GUEST COLUMNIST: City needs stability, continuity in governance, more than ever

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On April 26, the City Council in Gardena voted to offer the job of city manager to its long-standing Chief of Police, Ed Medrano. The vote to offer Medrano this top job in the city was not a unanimous one – but it should have been.

Medrano has served our community tirelessly and with an abundance of competence since he was first hired as a police cadet in Gardena at the age of 18. After serving our country in the United States Marine Corp, he returned to Gardena, applied, and was accepted as a police officer.

On April 26, the City Council in Gardena voted to offer the job of city manager to its long-standing Chief of Police, Ed Medrano. The vote to offer Medrano this top job in the city was not a unanimous one – but it should have been.

Medrano has served our community tirelessly and with an abundance of competence since he was first hired as a police cadet in Gardena at the age of 18. After serving our country in the United States Marine Corp, he returned to Gardena, applied, and was accepted as a police officer.

His career with the GPD has been one of honor and professionalism, and he rose through the ranks to hold the top job as head of our police department for close to 10 years. Besides holding together the department through various budget crisis and social upheaval, he also has implemented a number of innovative programs.

He created the citizen advisory panel (COP-CAP) which established a direct line of communication between citizen advisors and the police department. He established the Gardena/Hawthorne Mental Evaluation Team (GHMET) to allow police officers to effectively, safely, and compassionately deal with the growing problems of homelessness and mental illness in our city.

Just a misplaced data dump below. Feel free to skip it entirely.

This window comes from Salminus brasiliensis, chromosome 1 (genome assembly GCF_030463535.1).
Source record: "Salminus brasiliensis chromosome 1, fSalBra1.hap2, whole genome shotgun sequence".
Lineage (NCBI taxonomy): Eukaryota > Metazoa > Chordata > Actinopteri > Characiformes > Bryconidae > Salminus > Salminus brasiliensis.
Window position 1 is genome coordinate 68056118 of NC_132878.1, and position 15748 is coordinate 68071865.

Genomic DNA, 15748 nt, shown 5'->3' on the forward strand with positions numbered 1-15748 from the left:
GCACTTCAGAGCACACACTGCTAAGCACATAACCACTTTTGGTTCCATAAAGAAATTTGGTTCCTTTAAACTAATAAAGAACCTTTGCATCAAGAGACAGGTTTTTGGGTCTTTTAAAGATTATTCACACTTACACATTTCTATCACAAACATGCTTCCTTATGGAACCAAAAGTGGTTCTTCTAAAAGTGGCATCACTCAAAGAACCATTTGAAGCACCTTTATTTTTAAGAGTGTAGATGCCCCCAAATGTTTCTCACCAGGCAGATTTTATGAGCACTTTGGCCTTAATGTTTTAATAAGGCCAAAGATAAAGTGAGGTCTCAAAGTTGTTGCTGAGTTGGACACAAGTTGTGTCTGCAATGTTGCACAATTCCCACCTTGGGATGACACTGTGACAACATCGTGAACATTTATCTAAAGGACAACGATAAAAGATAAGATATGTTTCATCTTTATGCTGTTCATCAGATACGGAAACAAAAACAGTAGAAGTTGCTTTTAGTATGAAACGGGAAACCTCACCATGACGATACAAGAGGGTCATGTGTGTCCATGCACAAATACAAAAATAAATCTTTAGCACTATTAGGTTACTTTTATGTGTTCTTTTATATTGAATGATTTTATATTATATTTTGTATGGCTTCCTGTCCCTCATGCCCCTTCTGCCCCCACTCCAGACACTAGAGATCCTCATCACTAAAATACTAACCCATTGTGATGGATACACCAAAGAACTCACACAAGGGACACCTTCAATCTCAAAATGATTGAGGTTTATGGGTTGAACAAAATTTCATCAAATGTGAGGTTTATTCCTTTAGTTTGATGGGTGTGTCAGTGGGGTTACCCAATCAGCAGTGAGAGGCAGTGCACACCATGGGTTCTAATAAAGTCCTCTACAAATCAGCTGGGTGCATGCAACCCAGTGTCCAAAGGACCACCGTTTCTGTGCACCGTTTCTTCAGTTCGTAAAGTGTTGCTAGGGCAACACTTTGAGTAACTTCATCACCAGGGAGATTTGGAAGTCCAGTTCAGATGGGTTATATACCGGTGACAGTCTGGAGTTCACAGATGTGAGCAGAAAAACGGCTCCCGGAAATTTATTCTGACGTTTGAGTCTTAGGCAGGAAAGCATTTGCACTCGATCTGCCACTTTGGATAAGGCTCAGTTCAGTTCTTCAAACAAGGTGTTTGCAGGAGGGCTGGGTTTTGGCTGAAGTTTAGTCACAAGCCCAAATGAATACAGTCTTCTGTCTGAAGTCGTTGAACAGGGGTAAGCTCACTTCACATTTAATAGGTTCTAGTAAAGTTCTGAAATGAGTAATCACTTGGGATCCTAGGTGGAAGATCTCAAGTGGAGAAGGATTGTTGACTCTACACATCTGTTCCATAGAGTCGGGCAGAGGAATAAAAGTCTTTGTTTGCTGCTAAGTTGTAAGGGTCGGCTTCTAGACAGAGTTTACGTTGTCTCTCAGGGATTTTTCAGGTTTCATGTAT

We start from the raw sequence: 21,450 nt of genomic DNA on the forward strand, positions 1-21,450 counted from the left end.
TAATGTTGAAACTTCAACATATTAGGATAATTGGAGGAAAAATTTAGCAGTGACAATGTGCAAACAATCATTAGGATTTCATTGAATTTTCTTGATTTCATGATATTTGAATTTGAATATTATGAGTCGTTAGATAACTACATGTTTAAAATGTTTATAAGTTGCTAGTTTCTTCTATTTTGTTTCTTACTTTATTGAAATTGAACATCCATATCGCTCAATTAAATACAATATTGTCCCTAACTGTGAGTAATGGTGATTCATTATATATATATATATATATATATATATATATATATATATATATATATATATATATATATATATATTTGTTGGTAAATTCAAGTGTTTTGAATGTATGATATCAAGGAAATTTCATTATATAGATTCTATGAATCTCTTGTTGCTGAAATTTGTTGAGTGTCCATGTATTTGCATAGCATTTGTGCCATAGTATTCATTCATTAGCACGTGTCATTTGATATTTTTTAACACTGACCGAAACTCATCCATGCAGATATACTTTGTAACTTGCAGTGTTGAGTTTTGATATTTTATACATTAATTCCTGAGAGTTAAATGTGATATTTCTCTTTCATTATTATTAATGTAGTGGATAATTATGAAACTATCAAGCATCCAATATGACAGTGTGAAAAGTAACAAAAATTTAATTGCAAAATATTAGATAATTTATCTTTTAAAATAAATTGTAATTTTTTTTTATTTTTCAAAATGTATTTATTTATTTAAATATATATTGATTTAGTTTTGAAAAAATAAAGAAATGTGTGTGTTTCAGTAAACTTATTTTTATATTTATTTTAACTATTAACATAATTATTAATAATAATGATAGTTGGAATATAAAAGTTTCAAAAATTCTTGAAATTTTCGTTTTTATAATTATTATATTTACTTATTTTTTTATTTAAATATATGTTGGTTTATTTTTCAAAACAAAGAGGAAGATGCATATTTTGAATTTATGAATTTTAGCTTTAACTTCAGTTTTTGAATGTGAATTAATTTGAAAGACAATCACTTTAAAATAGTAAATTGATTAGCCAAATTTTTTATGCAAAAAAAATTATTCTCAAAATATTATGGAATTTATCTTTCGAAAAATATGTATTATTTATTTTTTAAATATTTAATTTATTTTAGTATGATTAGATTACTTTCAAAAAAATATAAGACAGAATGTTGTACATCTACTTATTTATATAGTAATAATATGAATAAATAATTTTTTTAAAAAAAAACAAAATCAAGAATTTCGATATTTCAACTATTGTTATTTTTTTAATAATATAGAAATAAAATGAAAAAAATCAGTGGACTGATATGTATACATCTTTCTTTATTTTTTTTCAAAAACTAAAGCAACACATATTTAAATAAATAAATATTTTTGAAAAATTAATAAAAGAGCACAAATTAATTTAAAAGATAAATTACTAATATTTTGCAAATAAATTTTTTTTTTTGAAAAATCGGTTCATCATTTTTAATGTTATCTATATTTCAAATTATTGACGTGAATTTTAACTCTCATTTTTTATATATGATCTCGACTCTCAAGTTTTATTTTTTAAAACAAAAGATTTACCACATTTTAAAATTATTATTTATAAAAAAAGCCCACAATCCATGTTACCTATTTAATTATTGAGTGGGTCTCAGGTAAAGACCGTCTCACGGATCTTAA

Of the cities with mental health and outreach programs, G.H.M.E.T. is ranked No. 1 in the linking of people to social services, and the city of Gardena can boast that, unlike many other communities, there are no homeless vets in its city.

And, he began the Gardena Juvenile Justice and Intervention Program GJJIP, a cutting edge program that seeks to identify and work with at-risk youth before they venture too far down the wrong path.

As if that were not enough, in addition to his already critical duties as Gardena’s top-cop, Chief Medrano also has the responsibility for overseeing two other major departments in our city: Public Works, and Community Development. Between these two departments they are responsible for street maintenance, sidewalks, lighting, parks, tree removal and trimming, sewage, construction standards, planning, permitting, licensing and virtually every other aspect with regards to quality of life in Gardena.

In short, Chief Ed Medrano oversees the vast majority of what goes on in our city, and therefore is more than qualified to take over as our city manager.

That’s why it’s imperative that, at a time of upheaval and uncertainty in our city, we need someone with a steady hand and a proven track record of performance. It doesn’t take long to look around and find examples of other cities that have rolled the dice with new managers, only to find themselves in disarray a short time later. In 2014, Hawthorne fired its city manager after he had been on the job for only two years. In 2012, El Segundo fired its manager after only 10 months. Carson has gone through a whopping three city managers in only twenty months, and the Palos Verdes city manger has come under fire after only a year on the job, sparking an on-line group to be formed to demand his ouster.

 

Gardena cannot afford to take such a gamble with a job as important as this. We need someone with a proven track record, and someone who can offer the stability and continuity that our city needs now more than ever.

Christopher J. Lynch is a long time Gardena resident, and he regularly contributes to the GVN with his stories of Gardena Honored Veterans.

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